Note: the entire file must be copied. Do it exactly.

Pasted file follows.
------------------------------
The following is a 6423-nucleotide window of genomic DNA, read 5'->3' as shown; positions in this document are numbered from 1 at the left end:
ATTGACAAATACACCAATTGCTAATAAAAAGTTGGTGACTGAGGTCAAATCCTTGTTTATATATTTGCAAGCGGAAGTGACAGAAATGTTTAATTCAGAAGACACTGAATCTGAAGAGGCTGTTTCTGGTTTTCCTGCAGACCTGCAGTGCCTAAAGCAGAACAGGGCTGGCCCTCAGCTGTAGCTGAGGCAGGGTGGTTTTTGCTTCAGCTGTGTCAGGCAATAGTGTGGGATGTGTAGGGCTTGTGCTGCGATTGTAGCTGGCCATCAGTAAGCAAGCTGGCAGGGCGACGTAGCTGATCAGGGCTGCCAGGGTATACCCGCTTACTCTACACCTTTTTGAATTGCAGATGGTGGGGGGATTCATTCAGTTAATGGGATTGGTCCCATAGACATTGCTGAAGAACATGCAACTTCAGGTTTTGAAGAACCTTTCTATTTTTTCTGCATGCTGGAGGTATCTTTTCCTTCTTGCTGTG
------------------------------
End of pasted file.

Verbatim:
The following is a 6423-nucleotide window of genomic DNA, read 5'->3' as shown; positions in this document are numbered from 1 at the left end:
ATTGACAAATACACCAATTGCTAATAAAAAGTTGGTGACTGAGGTCAAATCCTTGTTTATATATTTGCAAGCGGAAGTGACAGAAATGTTTAATTCAGAAGACACTGAATCTGAAGAGGCTGTTTCTGGTTTTCCTGCAGACCTGCAGTGCCTAAAGCAGAACAGGGCTGGCCCTCAGCTGTAGCTGAGGCAGGGTGGTTTTTGCTTCAGCTGTGTCAGGCAATAGTGTGGGATGTGTAGGGCTTGTGCTGCGATTGTAGCTGGCCATCAGTAAGCAAGCTGGCAGGGCGACGTAGCTGATCAGGGCTGCCAGGGTATACCCGCTTACTCTACACCTTTTTGAATTGCAGATGGTGGGGGGATTCATTCAGTTAATGGGATTGGTCCCATAGACATTGCTGAAGAACATGCAACTTCAGGTTTTGAAGAACCTTTCTATTTTTTCTGCATGCTGGAGGTATCTTTTCCTTCTTGCTGTG